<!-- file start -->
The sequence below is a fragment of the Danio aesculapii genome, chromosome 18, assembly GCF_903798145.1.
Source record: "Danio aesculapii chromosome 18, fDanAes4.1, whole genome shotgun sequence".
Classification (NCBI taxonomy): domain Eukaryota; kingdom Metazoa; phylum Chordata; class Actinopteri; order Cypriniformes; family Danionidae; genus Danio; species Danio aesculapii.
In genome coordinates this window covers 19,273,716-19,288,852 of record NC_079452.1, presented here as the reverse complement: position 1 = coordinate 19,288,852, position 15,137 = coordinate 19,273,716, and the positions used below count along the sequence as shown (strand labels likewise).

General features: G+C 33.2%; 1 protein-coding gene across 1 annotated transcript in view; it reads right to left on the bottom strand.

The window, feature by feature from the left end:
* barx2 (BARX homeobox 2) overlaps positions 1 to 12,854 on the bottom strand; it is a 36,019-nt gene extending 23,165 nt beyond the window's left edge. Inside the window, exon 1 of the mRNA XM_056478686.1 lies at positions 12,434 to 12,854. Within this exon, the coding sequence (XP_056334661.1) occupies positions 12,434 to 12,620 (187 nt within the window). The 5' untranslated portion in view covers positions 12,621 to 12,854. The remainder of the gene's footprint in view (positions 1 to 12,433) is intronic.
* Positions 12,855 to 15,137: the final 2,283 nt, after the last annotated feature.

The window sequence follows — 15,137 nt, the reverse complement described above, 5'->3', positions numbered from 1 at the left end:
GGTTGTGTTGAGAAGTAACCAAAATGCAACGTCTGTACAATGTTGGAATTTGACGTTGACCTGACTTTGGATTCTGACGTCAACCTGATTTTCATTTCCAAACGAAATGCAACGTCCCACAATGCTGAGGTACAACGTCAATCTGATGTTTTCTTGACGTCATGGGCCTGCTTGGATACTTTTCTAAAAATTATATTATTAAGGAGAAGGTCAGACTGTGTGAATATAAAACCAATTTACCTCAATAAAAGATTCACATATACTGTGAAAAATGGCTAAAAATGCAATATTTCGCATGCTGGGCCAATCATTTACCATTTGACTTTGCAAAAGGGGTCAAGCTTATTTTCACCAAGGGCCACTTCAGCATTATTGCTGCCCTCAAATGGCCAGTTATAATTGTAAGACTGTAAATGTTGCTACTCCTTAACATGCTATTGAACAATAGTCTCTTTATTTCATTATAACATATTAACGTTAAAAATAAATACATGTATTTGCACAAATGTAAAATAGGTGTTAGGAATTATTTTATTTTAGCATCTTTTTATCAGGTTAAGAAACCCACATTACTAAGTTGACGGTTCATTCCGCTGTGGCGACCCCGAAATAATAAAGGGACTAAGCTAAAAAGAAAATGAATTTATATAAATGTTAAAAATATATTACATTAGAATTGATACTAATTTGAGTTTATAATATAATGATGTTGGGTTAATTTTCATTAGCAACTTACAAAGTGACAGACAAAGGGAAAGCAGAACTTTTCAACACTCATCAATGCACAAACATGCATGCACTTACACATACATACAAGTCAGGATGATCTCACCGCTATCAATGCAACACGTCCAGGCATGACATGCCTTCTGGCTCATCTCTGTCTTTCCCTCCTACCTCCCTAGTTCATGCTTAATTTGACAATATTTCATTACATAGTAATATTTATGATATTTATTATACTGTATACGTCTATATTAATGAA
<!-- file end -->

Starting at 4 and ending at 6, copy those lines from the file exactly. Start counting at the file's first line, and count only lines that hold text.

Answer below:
In genome coordinates this window covers 19,273,716-19,288,852 of record NC_079452.1, presented here as the reverse complement: position 1 = coordinate 19,288,852, position 15,137 = coordinate 19,273,716, and the positions used below count along the sequence as shown (strand labels likewise).

General features: G+C 33.2%; 1 protein-coding gene across 1 annotated transcript in view; it reads right to left on the bottom strand.

The window, feature by feature from the left end: